A Brief Look at Hallux Rigidus
Hallux Rigidus can be defined as arthritis of the big toe joint. By far it is one of the most common types of arthritic foot condition and along with Hallux Valgus (bunion), it is one of the most frequently occurring conditions to affect the big toe. Women are typically more affected than men in almost all age groups. The condition commonly develops in adults between thirty and sixty years of age and in most cases, patients complain of pain in the big toe joint while doing some work or being active, particularly when walking. At other times, there can be stiffness or swelling around big toe joint. The patient can find it difficult to bend the affected toe up or down. Sometimes a bump, such as a bone spur or a bunion can develop around the top of the affected big toe joint, which can be further aggravated by rubbing against the insides of a shoe.
Causes of Hallux Rigidus:
The actual causes of Hallux Rigidus have not been identified. Nevertheless, numerous risk factors have been acknowledged, including an elevated or very long first foot bone (i.e. metatarsal), prior traumatic injuries to the big toe, anatomical differences in the foot and family history. These risk factors mainly cause serious damage to the bone surfaces, which in turn can cause wearing and tearing of the joint. Such wearing and tearing can eventually lead to arthritis.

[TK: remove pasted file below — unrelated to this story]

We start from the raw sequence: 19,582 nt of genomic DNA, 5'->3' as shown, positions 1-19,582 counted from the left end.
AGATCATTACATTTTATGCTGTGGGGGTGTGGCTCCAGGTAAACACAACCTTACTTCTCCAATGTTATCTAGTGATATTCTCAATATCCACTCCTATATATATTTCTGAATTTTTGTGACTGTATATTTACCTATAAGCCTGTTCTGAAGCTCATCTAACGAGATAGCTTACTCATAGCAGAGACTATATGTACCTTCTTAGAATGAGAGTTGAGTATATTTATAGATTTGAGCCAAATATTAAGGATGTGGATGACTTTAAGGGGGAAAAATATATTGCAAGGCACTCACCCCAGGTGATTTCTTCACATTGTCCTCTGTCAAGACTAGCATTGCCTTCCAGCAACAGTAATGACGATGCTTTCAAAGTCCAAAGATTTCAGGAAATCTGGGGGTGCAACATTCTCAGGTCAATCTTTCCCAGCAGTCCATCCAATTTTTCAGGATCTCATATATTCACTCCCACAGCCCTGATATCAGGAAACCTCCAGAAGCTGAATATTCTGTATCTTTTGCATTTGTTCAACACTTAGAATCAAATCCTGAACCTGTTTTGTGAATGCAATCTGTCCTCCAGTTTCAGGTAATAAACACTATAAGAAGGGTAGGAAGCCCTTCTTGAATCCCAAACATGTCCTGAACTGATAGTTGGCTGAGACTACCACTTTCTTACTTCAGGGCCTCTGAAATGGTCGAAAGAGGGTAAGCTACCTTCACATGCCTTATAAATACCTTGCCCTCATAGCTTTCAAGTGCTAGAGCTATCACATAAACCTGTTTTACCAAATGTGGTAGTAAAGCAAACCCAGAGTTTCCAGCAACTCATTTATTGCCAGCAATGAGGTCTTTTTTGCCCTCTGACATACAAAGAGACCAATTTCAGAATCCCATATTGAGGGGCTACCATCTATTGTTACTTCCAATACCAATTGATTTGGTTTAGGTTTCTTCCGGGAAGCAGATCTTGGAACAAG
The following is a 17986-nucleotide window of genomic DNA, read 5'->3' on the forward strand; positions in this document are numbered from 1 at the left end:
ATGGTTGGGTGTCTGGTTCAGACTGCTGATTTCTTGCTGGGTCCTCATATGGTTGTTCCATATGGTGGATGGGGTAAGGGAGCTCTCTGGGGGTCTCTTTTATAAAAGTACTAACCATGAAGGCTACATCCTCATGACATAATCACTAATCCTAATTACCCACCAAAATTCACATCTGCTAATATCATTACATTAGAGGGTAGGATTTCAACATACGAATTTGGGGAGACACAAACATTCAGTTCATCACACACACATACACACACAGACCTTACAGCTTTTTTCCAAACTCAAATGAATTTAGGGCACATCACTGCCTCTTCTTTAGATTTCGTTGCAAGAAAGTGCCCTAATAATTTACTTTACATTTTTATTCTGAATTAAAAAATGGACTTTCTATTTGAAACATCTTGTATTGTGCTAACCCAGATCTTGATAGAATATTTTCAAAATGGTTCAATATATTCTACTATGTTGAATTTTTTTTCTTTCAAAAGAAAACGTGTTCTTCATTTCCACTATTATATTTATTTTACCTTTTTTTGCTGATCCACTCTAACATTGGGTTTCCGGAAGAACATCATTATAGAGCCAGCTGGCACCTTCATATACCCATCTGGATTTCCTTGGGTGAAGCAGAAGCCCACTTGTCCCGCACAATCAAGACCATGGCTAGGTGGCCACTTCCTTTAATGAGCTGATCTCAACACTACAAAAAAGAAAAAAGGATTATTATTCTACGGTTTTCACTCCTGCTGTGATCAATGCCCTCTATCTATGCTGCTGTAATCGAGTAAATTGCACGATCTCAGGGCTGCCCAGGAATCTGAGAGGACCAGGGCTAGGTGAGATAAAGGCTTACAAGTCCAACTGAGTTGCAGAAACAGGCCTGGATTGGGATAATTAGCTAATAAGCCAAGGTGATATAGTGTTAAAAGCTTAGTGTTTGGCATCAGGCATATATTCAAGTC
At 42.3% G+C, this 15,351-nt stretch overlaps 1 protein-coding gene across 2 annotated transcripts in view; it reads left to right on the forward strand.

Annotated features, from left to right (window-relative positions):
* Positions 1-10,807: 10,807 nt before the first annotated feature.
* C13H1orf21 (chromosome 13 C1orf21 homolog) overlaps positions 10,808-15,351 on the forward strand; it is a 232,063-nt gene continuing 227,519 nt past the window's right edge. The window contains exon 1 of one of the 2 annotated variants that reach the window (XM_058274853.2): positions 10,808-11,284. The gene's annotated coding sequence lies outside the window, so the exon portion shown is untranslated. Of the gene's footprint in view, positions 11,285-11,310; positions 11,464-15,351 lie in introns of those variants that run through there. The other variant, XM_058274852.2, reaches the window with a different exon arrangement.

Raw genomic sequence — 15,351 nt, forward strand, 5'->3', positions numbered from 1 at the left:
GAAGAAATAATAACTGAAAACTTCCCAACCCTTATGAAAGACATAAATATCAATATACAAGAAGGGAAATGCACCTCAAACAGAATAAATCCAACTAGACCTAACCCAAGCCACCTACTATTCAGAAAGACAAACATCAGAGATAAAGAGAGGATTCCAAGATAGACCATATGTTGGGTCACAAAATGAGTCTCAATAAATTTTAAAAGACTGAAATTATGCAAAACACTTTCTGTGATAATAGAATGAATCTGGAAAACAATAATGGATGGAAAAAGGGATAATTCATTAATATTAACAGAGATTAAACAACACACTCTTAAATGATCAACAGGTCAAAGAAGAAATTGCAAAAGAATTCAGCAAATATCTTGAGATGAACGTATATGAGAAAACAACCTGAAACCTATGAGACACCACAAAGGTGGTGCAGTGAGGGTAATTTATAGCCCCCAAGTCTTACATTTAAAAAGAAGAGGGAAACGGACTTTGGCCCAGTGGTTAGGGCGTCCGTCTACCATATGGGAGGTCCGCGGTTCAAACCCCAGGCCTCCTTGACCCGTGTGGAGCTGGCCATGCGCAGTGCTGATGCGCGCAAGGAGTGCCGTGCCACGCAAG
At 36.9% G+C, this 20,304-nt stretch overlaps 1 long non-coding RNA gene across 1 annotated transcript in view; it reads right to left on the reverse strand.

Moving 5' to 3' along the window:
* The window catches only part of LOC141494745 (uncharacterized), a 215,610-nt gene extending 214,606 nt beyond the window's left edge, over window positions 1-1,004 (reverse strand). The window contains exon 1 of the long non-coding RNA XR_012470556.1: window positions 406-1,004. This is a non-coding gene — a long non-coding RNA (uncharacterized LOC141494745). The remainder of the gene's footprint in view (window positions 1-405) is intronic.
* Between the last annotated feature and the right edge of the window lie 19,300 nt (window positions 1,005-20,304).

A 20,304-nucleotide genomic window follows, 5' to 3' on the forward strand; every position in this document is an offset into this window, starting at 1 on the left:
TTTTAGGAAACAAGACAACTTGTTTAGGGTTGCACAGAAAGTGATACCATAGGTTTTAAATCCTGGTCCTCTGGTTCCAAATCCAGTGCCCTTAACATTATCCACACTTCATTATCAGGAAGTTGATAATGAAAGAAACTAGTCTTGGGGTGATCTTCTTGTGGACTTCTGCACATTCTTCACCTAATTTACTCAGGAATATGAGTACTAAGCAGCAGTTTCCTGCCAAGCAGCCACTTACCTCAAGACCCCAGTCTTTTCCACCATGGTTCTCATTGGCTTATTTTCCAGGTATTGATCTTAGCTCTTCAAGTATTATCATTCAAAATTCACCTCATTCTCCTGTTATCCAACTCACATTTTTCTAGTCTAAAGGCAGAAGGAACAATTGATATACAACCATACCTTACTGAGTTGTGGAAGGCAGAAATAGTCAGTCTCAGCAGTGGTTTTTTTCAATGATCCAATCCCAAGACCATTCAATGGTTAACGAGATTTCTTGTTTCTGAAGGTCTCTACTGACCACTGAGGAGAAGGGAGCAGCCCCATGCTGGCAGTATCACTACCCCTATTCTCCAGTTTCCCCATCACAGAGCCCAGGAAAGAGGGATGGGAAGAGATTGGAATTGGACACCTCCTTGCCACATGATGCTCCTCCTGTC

Treating Hallux Rigidus:
Non-surgical treatment of Hallux Rigidus will always be attempted in the first instance:
In trying to treat Hallux Rigidus non-surgically, a physician may recommend a number of anti-inflammatory medicines and pain relievers. Additional methods, such as ice packs or heat packs and injections into the joint can also help in reducing pain and stiffness. A change in footwear may also be recommended, particularly the avoidance of high heels or thin-soled shoes, with wider shoes that have curved soles being advisable. Adding shoe inserts that restrict motion around the MTP joint may also be recommended. It should be noted that although these treatments can help to reduce the symptoms and manage pain, they do not actually stop the progression of Hallux Rigidus.
If the non-surgical treatments fail to produce desired results, then surgical treatments may be applied to correct the deformity of the affected toe.
For minor cases of Hallux Rigidus that are characterized by mild to moderate damage, a Cheilectomy procedure may be attempted. This involves bone spur from the top of metatarsal being shaved, which creates more room for the toe to bend easily. This alleviates the pain caused by pushing the toe, helps to preserve joint motion and maintain joint stability. For more critical cases, surgeries like Arthrodesis and Interpositional Arthroplasty can be carried out.